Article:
Problem with No Heat on 2005 Chevy Avalanche - Cooling System?
When I first start the truck, it warms up as normal on the temperature gauge, takes about 10 minutes - five-six miles of driving to reach 210 degress. But then the gauge shoots up to to around 230-240 degrees. It will then stay there for another couple miles. Then drops back to 210 degrees like normal. But then I lose my Hot Air from the heater. I do not recall this being a normal condition on the temperature gauge? And the heater used to always blow heat for me. I am not sure if this a Water Pump issue or a Thermostat issue? At first it appeared to be something wrong with the Heating System. But the temperature gauge has me looking to the cooling system issue. Has anyone else seen this before on a Chevy Avalanche?
Re: Problem with No Heat on 2005 Chevy Avalanche -...
It is most likey a sticking thermostat it either gets stuck closed or open in your case closed so collant isnt getting to the heater core and all you get is cold air blowing into the truck.
its a simple fix you can either do it your self or take it to a mechanic. now remember there are differnt thermostes so think about the climat you live in and get one according to that
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What you describe is quite normal. While the engine is running and the coolant is circulating the thermostat maintains the engine within its operating temperature range. When the engine is switched off there is still considerable heat within the engine and the coolant will continue to absorb this heat. With no coolant circulation, the coolant inside the engine will register a temperature rise to the extent your gauge measures. This temperature rise may persist for up to 15 minutes until the natural thermo-syphon of the cooling system starts to dissipate this heat build up and the engine starts to cool down. Because the cooling system is pressurised, the coolant is prevented from boiling off at this temperature above boiling point. Once the engine is restarted the coolant flow is re-established taking this excess heat from the engine and the system temperature returns to normal.
Hi Code P 0217 does point to the thermostat but it also points to the wiring, cooling system, and the temperature sensor, to check the thermostat start engine then once the temperature gauge in the car reaches normal the thermostat should open and the top hose that goes into the radiator will warm up quickly as the thermostat opens, if the thermostat is stuck in it's open position the top hose will start warming up before the engine reaches it's working temperature, hopefully i have explained it clearly,
Check the coolant level. in the winter time It will not over heat very easily but vapor locks can occur and low coolant level will do what your describing ...When you drive the water pump is spinning faster causing coolant to intermittently flow through the heater core so it gets warm then cold at an idle.. also a thermostat that is stuck open will also cause this its also in the cooling system, if the cooling system is full I would replace the thermostat..good luck hope this helps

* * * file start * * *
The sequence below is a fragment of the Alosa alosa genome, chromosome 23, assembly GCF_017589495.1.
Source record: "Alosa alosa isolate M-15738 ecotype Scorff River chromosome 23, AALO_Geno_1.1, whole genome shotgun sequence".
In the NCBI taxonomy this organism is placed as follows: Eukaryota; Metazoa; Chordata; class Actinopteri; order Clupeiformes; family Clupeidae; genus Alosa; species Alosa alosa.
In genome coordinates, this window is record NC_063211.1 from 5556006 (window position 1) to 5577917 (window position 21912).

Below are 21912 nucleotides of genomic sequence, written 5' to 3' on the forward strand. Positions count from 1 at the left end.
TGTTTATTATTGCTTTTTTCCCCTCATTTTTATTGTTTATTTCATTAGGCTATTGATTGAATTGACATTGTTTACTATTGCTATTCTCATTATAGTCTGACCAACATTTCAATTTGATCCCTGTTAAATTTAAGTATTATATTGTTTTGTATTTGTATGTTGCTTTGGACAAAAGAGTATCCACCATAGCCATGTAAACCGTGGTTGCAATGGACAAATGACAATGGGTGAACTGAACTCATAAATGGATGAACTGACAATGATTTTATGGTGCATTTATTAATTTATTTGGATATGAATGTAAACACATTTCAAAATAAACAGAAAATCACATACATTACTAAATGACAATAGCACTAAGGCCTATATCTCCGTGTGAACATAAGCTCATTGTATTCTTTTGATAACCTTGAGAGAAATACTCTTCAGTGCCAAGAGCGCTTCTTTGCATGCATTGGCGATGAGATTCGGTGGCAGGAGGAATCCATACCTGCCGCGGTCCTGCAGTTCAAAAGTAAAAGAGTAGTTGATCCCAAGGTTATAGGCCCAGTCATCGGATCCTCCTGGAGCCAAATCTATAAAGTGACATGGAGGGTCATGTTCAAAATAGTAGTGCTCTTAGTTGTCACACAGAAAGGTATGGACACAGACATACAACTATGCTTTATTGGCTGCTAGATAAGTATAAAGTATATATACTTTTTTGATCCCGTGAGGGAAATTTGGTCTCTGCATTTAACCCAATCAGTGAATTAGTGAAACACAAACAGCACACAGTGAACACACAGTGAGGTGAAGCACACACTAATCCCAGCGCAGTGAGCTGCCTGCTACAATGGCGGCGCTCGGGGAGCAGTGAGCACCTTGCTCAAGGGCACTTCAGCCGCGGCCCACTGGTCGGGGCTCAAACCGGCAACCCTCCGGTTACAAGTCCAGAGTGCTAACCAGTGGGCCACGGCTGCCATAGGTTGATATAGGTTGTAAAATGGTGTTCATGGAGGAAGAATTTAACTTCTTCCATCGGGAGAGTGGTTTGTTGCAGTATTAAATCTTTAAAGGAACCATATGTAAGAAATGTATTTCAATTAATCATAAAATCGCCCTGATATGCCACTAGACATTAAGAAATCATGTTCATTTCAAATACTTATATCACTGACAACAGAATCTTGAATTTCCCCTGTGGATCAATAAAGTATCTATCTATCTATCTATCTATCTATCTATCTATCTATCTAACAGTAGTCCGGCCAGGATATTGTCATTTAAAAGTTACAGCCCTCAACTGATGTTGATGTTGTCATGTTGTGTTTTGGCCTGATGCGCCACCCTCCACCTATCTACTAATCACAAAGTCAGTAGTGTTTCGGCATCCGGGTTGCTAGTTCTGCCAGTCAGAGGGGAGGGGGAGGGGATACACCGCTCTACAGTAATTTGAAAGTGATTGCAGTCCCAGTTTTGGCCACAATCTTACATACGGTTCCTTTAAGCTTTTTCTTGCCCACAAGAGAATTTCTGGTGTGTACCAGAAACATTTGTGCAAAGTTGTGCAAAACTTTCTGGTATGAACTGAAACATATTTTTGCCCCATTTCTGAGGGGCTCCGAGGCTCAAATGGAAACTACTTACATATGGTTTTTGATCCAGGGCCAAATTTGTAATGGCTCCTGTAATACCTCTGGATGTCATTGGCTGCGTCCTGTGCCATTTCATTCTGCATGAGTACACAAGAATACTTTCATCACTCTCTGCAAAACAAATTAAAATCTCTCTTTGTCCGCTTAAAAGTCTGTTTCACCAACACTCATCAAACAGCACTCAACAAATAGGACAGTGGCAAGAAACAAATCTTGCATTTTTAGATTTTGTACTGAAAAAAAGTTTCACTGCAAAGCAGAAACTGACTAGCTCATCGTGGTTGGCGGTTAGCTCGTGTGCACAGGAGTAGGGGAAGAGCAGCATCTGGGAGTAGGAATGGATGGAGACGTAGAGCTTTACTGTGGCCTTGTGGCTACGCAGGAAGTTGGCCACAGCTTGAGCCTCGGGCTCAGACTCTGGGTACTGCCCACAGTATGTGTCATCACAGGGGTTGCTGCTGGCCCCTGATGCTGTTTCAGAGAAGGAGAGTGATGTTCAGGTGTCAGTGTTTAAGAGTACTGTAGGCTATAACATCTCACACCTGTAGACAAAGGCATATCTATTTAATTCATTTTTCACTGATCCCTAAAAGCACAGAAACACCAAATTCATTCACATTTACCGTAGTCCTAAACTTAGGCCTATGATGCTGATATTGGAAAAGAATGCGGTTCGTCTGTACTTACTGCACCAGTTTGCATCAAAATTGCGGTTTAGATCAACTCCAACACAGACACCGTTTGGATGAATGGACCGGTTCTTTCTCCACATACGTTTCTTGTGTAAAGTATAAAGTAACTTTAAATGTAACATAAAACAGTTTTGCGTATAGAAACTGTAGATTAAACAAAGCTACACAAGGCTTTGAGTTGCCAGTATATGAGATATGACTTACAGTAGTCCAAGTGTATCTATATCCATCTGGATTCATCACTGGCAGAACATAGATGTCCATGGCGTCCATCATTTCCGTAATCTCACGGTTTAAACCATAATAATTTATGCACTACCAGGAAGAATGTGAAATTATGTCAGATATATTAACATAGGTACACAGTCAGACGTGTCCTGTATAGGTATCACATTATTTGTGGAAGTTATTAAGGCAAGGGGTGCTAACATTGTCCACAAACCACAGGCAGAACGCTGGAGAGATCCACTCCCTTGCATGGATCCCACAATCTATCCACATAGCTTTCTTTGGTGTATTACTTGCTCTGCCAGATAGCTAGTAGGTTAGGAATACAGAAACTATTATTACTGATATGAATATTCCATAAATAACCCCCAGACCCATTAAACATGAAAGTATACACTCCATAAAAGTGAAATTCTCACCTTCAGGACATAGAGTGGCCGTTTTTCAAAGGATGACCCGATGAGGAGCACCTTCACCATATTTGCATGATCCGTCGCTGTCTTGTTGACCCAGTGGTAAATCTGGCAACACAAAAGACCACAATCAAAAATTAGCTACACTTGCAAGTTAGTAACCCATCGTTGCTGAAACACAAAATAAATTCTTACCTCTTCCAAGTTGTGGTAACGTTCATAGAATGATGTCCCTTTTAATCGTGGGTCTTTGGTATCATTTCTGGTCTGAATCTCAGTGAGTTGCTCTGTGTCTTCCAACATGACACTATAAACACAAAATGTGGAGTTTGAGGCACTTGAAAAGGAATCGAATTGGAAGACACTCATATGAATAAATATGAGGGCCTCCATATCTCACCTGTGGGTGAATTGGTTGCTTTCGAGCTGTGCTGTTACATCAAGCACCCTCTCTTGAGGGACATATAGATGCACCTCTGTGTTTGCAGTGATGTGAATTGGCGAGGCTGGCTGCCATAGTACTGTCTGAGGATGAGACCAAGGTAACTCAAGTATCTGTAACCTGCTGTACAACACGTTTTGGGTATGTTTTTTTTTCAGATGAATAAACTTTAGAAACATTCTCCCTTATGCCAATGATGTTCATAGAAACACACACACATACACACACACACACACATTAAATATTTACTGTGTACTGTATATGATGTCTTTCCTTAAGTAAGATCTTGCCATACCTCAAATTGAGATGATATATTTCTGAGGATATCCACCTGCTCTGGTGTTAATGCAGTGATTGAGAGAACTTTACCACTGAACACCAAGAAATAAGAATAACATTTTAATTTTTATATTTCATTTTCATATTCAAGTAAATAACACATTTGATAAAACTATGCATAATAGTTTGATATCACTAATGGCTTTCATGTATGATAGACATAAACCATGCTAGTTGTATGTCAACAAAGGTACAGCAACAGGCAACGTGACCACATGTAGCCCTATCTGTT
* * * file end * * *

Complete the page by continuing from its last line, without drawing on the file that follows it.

Chevy made some weak intake gaskets on 3.1 and 3.4. My guess is that the intake gasket is weak and/or leaking and it is letting pressure out somewhere. At idle maybe the system pressure is to little to push hot coolant into the heater core.
You may have vapour lock in your heater lines. Start engine, put heat lever on high, disconnect one of the lines on your heater core, the one on the flow out side, & see if you have any air coming out. Once antifreese comes out stick line back on & retighten clamp. Make sure your cooling system is topped off. Also your water pump may not be functionihg to it's maximum. Take rad cap off cold & view flow rate. If inadequate you may have to replace the water pump. Good luck!
I have seen this happen to a few cars when they were running REALLY low on coolant (anti-freeze) AND/OR had a major air pocket trapped in the cooling system.
Heres whats going on:
The gauge is driven by a temperature sensor that sticks into the cooling system. When your really low on coolant, some times the temperature sensor is exposed to air, instead of liquid coolant and the temperature of the sensor drops. As your driving around sometimes liquid coolant touches the sensor and the temperature reading will spike again to normal readings or to an even hotter reading then normal (because what little fluid is in the system is not enough to maintain proper temps).
If you recently filled up or topped off the coolant from a low coolant situation then you may have a major air bubble locked in the system, although this is far less likely in the small Sentra cooling system, but you never know.
Lastly, the sensor itself or the plug into the sensor is loose, broken, or shorting. You or someone you know can try to locate the coolant sensor for the gauge and see if the connect to the sensor is loose or the wire have become damaged, giving you readings all over the place.
nissanhelp . com is a great place for help and you can find factory service books on there. You can join for free and ask questions.